And it wouldn’t be too hard to mesh that with Batman and Superman. They could be in the “newest” JLA with Barry and Hal in the 1960s, with Wally and Kyle in the 1990s, etc. Just retcon things periodically to make it so there were older versions of the Justice League that had no Superman and Batman, like they did with the JSA.

In that way, Barry Allen could have been preserved as the first superhero of the 1950s.

Both of the posts above are mine, by the way. One from my computer at work, the other at home.

Like Rene, I don’t think it’s entirely down to Barry’s writers, or at least not int he way you’re suggesting.

It’s worth remembering that John Broome also wrote Hal Jordan, and gave Hal a much more developed supporting cast around the same time. Outside of Iris, Barry really didn’t have regular buddies in his comics like Tom Kamalku, nor did he get Hal’s rotating love interests and career paths. Even before Denny O”Neil. Barry did get the “goofy relative/acquaintance” story occasionally with Professor Henry West, but even here, there was no hook as there was with the Jordan Brothers stories in GL around the same time.

Similarly, the Hawks and the Dibnys had their married life, and the Atom had his recurring university colleagues. But until 1980 (!) Barry Allen had Iris…and even thee he just had a generic police chief boss, Darryl Frye, and a lab assistant, Patty Spivot, who was quickly reduced to virtual cameos. No wonder Cary Bates felt he had to kill off Iris to shake things up! Barry was uniquely underdeveloped even for a Silver Age DC character.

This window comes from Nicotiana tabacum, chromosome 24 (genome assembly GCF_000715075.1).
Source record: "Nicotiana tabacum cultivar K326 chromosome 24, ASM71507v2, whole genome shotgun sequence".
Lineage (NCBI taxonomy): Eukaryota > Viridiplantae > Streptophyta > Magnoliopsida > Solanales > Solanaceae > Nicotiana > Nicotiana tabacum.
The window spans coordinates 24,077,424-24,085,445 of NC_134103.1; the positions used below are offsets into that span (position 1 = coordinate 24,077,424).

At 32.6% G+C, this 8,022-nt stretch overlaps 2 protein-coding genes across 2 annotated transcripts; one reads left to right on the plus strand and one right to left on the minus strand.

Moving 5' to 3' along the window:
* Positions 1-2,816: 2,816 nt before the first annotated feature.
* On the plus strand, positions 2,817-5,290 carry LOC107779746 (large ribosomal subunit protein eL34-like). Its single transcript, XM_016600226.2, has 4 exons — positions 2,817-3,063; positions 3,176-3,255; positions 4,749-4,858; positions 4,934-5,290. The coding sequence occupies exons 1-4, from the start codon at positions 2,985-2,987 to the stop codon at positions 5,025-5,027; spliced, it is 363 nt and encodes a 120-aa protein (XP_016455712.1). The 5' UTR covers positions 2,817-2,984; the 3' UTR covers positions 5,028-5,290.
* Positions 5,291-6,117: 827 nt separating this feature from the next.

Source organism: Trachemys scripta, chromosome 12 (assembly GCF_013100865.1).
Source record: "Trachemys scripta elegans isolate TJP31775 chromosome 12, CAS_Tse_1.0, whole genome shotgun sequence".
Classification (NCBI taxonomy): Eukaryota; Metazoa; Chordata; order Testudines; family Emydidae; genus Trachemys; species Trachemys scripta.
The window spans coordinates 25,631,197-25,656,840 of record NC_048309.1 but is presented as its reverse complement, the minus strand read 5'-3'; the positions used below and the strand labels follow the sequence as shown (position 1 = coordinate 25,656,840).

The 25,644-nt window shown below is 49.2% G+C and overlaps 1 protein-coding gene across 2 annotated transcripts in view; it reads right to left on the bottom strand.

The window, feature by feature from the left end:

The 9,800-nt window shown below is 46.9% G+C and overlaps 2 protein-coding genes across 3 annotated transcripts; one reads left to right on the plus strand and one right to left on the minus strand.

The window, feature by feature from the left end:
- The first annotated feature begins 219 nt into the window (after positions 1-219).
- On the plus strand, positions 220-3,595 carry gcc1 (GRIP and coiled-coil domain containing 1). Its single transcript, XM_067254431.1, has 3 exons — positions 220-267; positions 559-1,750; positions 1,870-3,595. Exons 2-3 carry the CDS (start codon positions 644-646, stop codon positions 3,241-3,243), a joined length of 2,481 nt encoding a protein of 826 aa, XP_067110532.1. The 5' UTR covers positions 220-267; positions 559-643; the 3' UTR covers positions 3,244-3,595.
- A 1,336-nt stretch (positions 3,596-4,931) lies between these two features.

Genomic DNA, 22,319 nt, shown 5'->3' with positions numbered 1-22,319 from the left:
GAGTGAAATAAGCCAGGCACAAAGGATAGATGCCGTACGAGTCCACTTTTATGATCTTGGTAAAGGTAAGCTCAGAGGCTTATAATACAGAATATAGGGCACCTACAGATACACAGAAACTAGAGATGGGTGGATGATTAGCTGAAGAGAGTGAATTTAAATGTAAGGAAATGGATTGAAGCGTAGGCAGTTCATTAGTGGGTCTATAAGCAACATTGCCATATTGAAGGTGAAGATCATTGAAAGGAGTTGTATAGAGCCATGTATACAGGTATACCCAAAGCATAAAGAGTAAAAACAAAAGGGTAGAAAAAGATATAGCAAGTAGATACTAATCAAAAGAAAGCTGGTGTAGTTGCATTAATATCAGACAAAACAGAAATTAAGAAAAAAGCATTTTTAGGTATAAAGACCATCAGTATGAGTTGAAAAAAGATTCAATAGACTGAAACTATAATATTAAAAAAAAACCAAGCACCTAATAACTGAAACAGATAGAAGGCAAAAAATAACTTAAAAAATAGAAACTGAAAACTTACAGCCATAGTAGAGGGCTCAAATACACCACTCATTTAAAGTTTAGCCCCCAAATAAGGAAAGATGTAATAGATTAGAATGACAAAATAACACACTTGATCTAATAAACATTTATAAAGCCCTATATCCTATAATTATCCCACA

Really, Barry seems to have been used as DC’s “Baseline” template for Silver Age characters, so that later Silver Age debuts like GL and the Atom got variation and development that Barry didn’t. This is part of why, as a dead character, Barry could so easily symbolize the “better” past. It was his generic template nature that arguably makes that take on him as posthumous character work. But Barry is not Gwen Stacy, a character whose initial spark of distinctiveness was smoothed away by a combination of curious mishandling in the later 1960s and misplaced nostalgia in the 1980s and beyond. Rather, Barry always was what a lot of fans imagine Gwen was: an honest-to-goodness exemplar of Silver Age innocence, the major exception being a mid-1980s story that most now regard as trying too hard to “mature” the character.

I do agree, to an extent, that Geoff Johns and Mark Waid both pushed Wally in directions that made him superficially more like Barry in terms of his plot setup. Mike Baron and William Messner-Loebs, not so much. And I think this helped Wally a lot, because one of the moves Waid and Johns both employed was to have Wally reflect on his jerkish persona of old, and even be haunted by elements of it. That’s how Magneta became a recurring threat, how Johns’s plotline with Julie Jackham’s infant son drew Wally in, and it even informed Wally’s marriage with Linda Park, who often tried to keep Wally level-headed. but that still isn’t a story you can do with Barry Allen.

The problem is still that none of this gives *Barry Allen* all that much development, nor any classic, Barry-specific stories. Wally also got to play off of being a legacy to a character of great historical importance to the medium, something you can’t really do with Barry. (Jay Garrick is memorable, but Flash Comics #1 doesn’t have anywhere near the prominence of Showcase #4.) And since his return, Barry hasn’t done much of interest. Flashpoint is perhaps important in publishing terms, but the main series isn’t terribly good nor is Barry’s role in it particularly distinctive. Even Johns ended up making Barry “interesting” mainly by using a tongue-in-cheek retcon, having his archfoe literally rewrite Barry’s history to be more traumatic. That says something about the character’s basic lack of potential, or at least about modern DC’s attitude towards characterization in general.

It’s interesting what you say about Bates saying he hated the Marvel style. His run with Captain Atom was very Marvel-like, IMO. And pretty good too.